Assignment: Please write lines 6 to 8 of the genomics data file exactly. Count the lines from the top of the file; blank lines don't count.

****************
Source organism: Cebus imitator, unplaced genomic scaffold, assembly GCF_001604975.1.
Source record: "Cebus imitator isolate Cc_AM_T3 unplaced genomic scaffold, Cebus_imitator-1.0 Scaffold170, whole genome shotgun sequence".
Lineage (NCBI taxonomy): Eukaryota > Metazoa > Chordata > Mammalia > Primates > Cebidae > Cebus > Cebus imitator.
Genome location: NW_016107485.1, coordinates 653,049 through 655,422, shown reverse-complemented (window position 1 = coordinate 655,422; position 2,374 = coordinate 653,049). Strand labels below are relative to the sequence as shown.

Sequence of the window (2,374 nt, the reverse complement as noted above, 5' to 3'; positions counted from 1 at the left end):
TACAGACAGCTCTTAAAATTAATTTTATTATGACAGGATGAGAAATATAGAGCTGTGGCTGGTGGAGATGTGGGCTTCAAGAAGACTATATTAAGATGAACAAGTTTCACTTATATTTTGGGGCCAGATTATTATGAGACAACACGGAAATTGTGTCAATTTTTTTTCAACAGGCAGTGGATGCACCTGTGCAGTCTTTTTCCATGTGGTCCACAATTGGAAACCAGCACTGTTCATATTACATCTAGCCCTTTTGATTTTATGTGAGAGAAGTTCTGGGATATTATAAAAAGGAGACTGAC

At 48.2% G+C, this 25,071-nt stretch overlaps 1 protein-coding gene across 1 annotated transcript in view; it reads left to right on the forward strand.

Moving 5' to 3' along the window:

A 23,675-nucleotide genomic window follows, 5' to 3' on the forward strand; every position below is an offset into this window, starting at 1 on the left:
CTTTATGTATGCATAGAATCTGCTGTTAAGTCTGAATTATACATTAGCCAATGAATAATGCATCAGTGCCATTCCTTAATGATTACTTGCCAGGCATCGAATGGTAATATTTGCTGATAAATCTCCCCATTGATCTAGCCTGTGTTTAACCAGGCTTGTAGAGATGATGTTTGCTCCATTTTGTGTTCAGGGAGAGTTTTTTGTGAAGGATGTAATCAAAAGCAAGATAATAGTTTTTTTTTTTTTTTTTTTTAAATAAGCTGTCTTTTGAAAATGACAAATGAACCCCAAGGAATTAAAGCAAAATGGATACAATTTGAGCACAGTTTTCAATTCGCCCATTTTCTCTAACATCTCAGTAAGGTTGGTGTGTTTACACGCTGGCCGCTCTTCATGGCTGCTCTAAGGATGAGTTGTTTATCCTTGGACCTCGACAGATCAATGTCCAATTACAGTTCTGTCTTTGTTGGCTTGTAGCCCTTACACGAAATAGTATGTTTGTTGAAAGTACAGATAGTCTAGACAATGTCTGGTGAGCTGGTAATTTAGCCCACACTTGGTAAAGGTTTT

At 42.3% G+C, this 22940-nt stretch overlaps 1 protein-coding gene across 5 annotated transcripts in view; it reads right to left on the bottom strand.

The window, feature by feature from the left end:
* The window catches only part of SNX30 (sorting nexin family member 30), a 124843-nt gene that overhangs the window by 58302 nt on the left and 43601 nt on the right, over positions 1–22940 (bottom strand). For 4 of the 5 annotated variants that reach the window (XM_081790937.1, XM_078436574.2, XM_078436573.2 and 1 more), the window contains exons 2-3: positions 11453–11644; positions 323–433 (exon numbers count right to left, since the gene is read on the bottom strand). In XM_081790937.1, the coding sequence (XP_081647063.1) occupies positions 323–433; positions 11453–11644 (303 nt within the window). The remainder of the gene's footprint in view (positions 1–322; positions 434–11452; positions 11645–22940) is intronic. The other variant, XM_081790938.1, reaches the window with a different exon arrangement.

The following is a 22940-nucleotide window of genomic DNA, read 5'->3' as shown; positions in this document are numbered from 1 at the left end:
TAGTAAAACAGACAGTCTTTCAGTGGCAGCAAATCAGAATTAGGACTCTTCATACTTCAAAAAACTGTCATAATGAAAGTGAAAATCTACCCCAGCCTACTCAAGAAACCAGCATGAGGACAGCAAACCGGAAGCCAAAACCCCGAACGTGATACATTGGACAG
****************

TACAGACAGCTCTTAAAATTAATTTTATTATGACAGGATGAGAAATATAGAGCTGTGGCTGGTGGAGATGTGGGCTTCAAGAAGACTATATTAAGATGAACAAGTTTCACTTATATTTTGGGGCCAGATTATTATGAGACAACACGGAAATTGTGTCAATTTTTTTTCAACAGGCAGTGGATGCACCTGTGCAGTCTTTTTCCATGTGGTCCACAATTGGAAACCAGCACTGTTCATATTACATCTAGCCCTTTTGATTTTATGTGAGAGAAGTTCTGGGATATTATAAAAAGGAGACTGAC

At 48.2% G+C, this 25,071-nt stretch overlaps 1 protein-coding gene across 1 annotated transcript in view; it reads left to right on the forward strand.

Moving 5' to 3' along the window: